Mexico Exports Down but New Opportunities Might FollowBy Ricardo Guzman | Tue, 04/28/2020 - 18:08
Despite the sharp collapse in oil exports that was partially offset by increases in agricultural and extractive sectors, Mexico exports reached US$38.4 billion in March, a year-on-year drop of 1.6 percent according to INEGI. Mexican exports were also affected by restrictions in international markets due to the COVID-19 pandemic but benefited from the depreciation of the peso against the dollar and the closure of plants in China and Europe.
Last year, Mexico ranked 11th among the largest exporting economies with US$461 billion and 12th among the largest importing economies with US$467 billion, according to WTO. With USMCA’s date confirmed for July 1 and restrictions on global productive chains eased, global trade is expected to recover. For Mexico the opportunity can be even bigger after finalizing a new trade agreement with the EU.
The new EU-Mexico trade agreement (FTA EU-MX) can now move forward to its signature and ratification, the European body announced in a statement. This move is expected to boost Mexico’s exports to the EU, as the region’s main business partner in Latin America. The agreement will be translated to all EU languages to be sent to the European Parliament for signing and ratification.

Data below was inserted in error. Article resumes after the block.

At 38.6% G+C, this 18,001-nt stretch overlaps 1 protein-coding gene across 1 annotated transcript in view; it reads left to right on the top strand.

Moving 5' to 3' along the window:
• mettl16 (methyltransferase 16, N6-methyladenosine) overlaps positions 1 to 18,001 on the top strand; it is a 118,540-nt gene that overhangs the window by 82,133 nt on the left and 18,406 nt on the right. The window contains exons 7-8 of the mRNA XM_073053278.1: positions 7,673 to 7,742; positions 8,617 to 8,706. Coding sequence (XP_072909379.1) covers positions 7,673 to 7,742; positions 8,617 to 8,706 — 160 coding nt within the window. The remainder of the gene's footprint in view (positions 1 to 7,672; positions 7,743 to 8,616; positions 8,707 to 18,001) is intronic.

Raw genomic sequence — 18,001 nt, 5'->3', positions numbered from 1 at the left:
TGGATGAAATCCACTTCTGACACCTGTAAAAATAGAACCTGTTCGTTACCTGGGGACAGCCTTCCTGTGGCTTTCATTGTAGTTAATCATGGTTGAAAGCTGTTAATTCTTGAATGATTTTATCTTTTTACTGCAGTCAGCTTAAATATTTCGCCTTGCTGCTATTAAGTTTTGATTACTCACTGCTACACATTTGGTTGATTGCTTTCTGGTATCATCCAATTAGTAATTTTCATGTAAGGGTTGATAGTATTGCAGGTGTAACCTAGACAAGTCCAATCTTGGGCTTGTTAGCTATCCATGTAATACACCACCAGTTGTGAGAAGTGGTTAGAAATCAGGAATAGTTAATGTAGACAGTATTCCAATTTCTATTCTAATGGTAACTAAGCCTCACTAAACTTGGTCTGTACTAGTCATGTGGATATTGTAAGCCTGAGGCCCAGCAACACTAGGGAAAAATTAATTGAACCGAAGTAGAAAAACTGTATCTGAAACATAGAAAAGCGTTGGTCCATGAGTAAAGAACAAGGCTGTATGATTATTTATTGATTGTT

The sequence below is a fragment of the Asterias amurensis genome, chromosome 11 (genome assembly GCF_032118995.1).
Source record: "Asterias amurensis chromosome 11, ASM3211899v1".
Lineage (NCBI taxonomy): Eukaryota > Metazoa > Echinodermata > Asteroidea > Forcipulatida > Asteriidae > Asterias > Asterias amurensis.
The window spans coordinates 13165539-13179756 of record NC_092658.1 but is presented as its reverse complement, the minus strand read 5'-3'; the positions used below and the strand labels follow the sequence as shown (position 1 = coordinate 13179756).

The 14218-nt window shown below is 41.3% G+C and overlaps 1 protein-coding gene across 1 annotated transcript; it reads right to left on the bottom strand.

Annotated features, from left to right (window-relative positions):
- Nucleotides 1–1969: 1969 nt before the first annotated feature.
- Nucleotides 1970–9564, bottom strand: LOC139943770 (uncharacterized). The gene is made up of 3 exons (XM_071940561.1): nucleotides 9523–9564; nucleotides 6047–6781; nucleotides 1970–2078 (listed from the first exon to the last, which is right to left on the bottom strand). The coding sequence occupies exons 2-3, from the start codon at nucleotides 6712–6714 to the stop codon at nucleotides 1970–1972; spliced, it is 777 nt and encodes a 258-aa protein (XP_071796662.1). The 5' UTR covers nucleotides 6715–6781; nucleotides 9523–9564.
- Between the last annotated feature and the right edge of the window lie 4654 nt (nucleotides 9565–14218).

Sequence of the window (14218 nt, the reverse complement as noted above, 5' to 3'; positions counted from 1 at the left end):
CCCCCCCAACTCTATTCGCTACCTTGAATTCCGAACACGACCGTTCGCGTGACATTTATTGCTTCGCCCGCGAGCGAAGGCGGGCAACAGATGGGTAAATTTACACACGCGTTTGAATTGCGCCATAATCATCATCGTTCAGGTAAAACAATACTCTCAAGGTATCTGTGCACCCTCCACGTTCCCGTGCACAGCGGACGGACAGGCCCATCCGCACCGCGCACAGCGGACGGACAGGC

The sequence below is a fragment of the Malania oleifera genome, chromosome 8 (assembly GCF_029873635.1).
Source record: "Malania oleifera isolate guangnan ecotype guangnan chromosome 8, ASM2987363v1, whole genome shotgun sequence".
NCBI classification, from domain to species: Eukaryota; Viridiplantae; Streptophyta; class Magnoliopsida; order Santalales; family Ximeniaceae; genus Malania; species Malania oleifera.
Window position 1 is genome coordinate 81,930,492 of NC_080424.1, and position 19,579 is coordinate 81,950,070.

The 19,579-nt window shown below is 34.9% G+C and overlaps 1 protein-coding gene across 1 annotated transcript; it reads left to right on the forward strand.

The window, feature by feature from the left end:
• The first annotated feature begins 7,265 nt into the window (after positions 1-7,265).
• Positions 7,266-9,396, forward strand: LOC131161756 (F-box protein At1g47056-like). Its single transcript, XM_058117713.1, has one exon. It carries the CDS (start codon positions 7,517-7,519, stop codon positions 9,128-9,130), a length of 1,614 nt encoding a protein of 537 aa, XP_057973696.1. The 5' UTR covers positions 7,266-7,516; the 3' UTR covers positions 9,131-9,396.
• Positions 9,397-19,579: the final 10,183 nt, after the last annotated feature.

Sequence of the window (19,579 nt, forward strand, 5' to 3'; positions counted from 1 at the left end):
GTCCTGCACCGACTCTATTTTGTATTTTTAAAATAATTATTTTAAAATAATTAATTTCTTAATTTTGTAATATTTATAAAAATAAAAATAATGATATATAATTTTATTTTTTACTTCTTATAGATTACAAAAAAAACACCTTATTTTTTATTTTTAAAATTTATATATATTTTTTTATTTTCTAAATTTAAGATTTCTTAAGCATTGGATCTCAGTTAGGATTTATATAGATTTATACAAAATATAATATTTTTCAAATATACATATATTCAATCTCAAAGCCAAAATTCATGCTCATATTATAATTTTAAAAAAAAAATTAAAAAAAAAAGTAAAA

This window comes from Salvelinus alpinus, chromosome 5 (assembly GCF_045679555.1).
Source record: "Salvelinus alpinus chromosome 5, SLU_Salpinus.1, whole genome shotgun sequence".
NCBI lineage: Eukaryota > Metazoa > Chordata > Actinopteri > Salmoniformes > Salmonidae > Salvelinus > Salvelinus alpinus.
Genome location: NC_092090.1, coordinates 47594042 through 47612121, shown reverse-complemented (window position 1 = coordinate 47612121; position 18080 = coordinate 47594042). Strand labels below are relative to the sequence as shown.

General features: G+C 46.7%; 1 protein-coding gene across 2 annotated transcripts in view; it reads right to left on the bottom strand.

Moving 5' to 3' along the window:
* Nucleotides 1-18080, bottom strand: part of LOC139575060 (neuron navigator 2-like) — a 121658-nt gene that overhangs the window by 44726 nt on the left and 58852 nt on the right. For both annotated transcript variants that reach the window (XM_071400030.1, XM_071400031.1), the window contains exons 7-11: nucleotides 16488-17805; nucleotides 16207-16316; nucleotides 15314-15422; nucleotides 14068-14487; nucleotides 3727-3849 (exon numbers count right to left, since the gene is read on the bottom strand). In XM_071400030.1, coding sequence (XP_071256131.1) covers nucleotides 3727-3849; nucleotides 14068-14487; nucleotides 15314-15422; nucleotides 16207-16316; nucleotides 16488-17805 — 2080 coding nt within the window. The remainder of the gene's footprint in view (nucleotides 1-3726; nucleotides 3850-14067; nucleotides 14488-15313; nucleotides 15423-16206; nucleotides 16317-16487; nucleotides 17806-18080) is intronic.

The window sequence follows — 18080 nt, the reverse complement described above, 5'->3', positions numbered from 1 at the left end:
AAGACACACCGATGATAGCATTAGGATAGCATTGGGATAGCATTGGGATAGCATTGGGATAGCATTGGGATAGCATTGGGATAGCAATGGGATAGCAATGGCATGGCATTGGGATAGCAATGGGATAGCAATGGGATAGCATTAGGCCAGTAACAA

“I am very pleased that together with our Mexican partners we share similar views and that our continued work could now come to fruition. This agreement will help both the EU and Mexico to support our respective economies and boost employment,” EU Commissioner for Trade Phil Hogan said after agreeing on the final details with Minister of Economy (SE) Graciela Márquez.
The Ministry of Economy announced the conclusion of the negotiation that started in June 2016 and that will include “new disciplines such as energy and raw materials, sustainable development, small and medium-sized companies, regulatory practices, transparency and anti-corruption.” Business associations praised the ministry and Márquez for the successful negotiation.
Under the new agreement, practically all goods will be duty-free. It was also the first time the EU agrees with a Latin American country on investment protection and simpler customs procedures that will further help boost trade. Mexico is the EU's number one trade partner in Latin America with bilateral trade worth US$75 billion on 2019. Trade between the EU and Mexico has more than tripled since the original agreement started in 2001.